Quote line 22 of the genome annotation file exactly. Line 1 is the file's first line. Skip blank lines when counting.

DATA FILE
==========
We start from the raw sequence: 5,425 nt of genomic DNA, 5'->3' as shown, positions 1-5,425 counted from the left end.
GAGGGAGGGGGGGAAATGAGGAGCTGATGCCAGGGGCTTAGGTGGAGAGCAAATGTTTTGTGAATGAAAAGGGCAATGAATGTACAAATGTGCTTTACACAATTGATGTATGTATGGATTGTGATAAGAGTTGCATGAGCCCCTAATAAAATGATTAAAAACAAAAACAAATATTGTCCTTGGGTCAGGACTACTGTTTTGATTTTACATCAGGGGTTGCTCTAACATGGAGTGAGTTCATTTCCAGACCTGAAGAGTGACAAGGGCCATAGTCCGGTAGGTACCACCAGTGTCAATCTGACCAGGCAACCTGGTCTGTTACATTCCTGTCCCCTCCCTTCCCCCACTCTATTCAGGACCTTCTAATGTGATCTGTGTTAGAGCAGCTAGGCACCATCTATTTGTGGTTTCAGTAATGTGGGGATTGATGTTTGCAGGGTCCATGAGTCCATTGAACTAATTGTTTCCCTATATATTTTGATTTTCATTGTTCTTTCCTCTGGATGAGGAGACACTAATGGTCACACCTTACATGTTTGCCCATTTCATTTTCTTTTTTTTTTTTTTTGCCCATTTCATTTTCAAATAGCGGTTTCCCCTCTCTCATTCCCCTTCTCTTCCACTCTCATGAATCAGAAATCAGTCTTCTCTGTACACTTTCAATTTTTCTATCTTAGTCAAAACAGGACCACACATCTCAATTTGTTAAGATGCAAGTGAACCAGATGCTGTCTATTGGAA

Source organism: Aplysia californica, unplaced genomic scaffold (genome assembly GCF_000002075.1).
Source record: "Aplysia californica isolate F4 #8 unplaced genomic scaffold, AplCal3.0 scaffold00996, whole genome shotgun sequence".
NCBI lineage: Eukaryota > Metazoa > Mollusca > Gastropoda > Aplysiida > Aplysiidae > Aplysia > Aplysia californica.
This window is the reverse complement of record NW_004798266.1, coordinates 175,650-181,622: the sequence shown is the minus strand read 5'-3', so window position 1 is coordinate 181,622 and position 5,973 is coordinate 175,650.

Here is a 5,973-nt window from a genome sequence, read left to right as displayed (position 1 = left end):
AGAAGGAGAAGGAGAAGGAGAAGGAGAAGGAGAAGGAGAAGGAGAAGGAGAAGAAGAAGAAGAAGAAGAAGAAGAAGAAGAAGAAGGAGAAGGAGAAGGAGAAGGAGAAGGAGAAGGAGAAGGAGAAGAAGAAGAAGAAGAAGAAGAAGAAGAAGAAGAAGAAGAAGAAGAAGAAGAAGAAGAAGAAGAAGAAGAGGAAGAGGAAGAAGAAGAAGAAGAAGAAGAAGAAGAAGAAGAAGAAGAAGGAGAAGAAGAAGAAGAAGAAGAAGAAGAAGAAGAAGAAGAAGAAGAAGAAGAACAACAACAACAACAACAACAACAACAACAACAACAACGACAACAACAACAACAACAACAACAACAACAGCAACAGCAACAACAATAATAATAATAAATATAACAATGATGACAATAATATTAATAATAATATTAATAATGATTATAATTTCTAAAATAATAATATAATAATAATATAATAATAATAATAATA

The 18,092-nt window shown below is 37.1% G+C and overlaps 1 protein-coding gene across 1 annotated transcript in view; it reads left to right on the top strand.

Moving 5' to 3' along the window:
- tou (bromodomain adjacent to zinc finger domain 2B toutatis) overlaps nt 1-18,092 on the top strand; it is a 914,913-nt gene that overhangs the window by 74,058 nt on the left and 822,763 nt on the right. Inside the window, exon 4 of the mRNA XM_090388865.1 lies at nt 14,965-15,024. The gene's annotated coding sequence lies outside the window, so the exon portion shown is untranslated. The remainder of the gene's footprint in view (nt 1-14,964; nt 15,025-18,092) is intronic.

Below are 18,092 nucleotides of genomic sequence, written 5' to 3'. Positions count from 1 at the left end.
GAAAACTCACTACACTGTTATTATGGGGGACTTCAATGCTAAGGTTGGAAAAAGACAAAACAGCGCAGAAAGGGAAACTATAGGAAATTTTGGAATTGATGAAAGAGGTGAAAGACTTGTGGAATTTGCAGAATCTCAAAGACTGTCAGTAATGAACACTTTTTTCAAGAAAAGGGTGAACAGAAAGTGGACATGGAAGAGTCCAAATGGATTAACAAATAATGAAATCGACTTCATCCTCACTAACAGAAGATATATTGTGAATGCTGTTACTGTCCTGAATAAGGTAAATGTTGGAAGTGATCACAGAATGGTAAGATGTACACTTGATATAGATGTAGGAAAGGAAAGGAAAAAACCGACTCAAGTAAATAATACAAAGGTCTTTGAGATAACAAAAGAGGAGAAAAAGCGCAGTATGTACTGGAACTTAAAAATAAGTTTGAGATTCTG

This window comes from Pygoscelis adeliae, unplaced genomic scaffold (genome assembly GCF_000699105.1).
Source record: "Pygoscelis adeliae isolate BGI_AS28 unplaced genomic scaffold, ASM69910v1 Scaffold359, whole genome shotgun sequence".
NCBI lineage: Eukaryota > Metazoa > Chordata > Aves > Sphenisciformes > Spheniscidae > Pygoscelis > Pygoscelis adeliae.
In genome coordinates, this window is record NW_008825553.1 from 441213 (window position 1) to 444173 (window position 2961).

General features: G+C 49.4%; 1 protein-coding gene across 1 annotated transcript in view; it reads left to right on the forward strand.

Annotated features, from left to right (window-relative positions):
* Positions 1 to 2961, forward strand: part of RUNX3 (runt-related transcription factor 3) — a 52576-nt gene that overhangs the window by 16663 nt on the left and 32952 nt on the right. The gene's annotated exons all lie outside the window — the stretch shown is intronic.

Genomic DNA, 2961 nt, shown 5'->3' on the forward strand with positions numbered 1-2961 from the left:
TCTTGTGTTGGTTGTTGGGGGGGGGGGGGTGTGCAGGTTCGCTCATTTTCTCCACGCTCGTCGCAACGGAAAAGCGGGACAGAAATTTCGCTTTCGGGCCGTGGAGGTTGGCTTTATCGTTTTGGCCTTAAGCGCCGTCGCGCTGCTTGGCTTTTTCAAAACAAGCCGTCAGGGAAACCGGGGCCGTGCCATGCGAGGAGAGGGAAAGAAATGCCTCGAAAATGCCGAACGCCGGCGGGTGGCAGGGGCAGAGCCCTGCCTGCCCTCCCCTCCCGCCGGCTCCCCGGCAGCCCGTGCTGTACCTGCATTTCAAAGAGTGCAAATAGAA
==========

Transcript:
TCTTGTGTTGGTTGTTGGGGGGGGGGGGGTGTGCAGGTTCGCTCATTTTCTCCACGCTCGTCGCAACGGAAAAGCGGGACAGAAATTTCGCTTTCGGGCCGTGGAGGTTGGCTTTATCGTTTTGGCCTTAAGCGCCGTCGCGCTGCTTGGCTTTTTCAAAACAAGCCGTCAGGGAAACCGGGGCCGTGCCATGCGAGGAGAGGGAAAGAAATGCCTCGAAAATGCCGAACGCCGGCGGGTGGCAGGGGCAGAGCCCTGCCTGCCCTCCCCTCCCGCCGGCTCCCCGGCAGCCCGTGCTGTACCTGCATTTCAAAGAGTGCAAATAGAA